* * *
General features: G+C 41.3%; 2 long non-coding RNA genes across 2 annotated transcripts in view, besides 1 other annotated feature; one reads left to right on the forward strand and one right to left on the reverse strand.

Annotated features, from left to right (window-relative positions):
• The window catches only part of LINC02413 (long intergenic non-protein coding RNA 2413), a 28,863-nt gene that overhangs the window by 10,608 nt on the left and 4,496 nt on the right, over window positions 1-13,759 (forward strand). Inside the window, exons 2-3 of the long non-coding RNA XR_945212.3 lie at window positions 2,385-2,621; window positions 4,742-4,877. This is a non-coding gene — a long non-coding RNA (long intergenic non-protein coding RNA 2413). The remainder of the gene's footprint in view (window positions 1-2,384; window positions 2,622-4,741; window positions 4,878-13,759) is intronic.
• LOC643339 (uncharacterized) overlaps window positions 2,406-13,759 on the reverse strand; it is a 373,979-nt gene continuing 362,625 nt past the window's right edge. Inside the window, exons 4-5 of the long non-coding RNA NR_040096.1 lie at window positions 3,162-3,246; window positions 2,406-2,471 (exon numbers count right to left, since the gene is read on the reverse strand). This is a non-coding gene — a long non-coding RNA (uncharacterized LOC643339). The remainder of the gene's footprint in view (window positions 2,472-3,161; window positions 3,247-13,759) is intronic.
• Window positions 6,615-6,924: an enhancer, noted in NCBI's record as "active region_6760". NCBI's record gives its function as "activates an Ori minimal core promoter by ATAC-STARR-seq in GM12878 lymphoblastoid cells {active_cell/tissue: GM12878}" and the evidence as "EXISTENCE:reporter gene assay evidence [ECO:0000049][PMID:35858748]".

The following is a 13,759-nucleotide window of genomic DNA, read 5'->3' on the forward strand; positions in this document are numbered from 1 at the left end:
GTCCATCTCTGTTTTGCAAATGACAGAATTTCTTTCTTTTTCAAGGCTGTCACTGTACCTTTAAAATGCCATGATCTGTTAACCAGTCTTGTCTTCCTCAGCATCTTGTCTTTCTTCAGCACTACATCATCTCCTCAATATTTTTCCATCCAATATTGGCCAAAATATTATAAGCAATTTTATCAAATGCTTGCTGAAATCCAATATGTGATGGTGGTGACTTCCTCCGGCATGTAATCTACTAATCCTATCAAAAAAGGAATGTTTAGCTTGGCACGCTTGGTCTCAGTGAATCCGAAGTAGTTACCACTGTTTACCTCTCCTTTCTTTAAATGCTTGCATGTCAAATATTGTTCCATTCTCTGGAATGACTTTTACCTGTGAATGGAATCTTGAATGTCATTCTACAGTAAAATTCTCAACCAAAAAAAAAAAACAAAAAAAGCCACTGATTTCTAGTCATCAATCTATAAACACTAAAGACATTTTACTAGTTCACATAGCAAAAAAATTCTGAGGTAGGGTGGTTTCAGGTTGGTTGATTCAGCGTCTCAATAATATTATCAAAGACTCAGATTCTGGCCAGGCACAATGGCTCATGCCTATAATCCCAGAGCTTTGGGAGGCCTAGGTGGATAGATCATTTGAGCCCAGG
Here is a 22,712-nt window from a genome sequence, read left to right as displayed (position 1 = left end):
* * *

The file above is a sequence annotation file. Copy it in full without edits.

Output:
General features: G+C 41.3%; 2 long non-coding RNA genes across 2 annotated transcripts in view, besides 1 other annotated feature; one reads left to right on the forward strand and one right to left on the reverse strand.

Annotated features, from left to right (window-relative positions):
• The window catches only part of LINC02413 (long intergenic non-protein coding RNA 2413), a 28,863-nt gene that overhangs the window by 10,608 nt on the left and 4,496 nt on the right, over window positions 1-13,759 (forward strand). Inside the window, exons 2-3 of the long non-coding RNA XR_945212.3 lie at window positions 2,385-2,621; window positions 4,742-4,877. This is a non-coding gene — a long non-coding RNA (long intergenic non-protein coding RNA 2413). The remainder of the gene's footprint in view (window positions 1-2,384; window positions 2,622-4,741; window positions 4,878-13,759) is intronic.
• LOC643339 (uncharacterized) overlaps window positions 2,406-13,759 on the reverse strand; it is a 373,979-nt gene continuing 362,625 nt past the window's right edge. Inside the window, exons 4-5 of the long non-coding RNA NR_040096.1 lie at window positions 3,162-3,246; window positions 2,406-2,471 (exon numbers count right to left, since the gene is read on the reverse strand). This is a non-coding gene — a long non-coding RNA (uncharacterized LOC643339). The remainder of the gene's footprint in view (window positions 2,472-3,161; window positions 3,247-13,759) is intronic.
• Window positions 6,615-6,924: an enhancer, noted in NCBI's record as "active region_6760". NCBI's record gives its function as "activates an Ori minimal core promoter by ATAC-STARR-seq in GM12878 lymphoblastoid cells {active_cell/tissue: GM12878}" and the evidence as "EXISTENCE:reporter gene assay evidence [ECO:0000049][PMID:35858748]".

The following is a 13,759-nucleotide window of genomic DNA, read 5'->3' on the forward strand; positions in this document are numbered from 1 at the left end:
GTCCATCTCTGTTTTGCAAATGACAGAATTTCTTTCTTTTTCAAGGCTGTCACTGTACCTTTAAAATGCCATGATCTGTTAACCAGTCTTGTCTTCCTCAGCATCTTGTCTTTCTTCAGCACTACATCATCTCCTCAATATTTTTCCATCCAATATTGGCCAAAATATTATAAGCAATTTTATCAAATGCTTGCTGAAATCCAATATGTGATGGTGGTGACTTCCTCCGGCATGTAATCTACTAATCCTATCAAAAAAGGAATGTTTAGCTTGGCACGCTTGGTCTCAGTGAATCCGAAGTAGTTACCACTGTTTACCTCTCCTTTCTTTAAATGCTTGCATGTCAAATATTGTTCCATTCTCTGGAATGACTTTTACCTGTGAATGGAATCTTGAATGTCATTCTACAGTAAAATTCTCAACCAAAAAAAAAAAACAAAAAAAGCCACTGATTTCTAGTCATCAATCTATAAACACTAAAGACATTTTACTAGTTCACATAGCAAAAAAATTCTGAGGTAGGGTGGTTTCAGGTTGGTTGATTCAGCGTCTCAATAATATTATCAAAGACTCAGATTCTGGCCAGGCACAATGGCTCATGCCTATAATCCCAGAGCTTTGGGAGGCCTAGGTGGATAGATCATTTGAGCCCAGG
Here is a 22,712-nt window from a genome sequence, read left to right as displayed (position 1 = left end):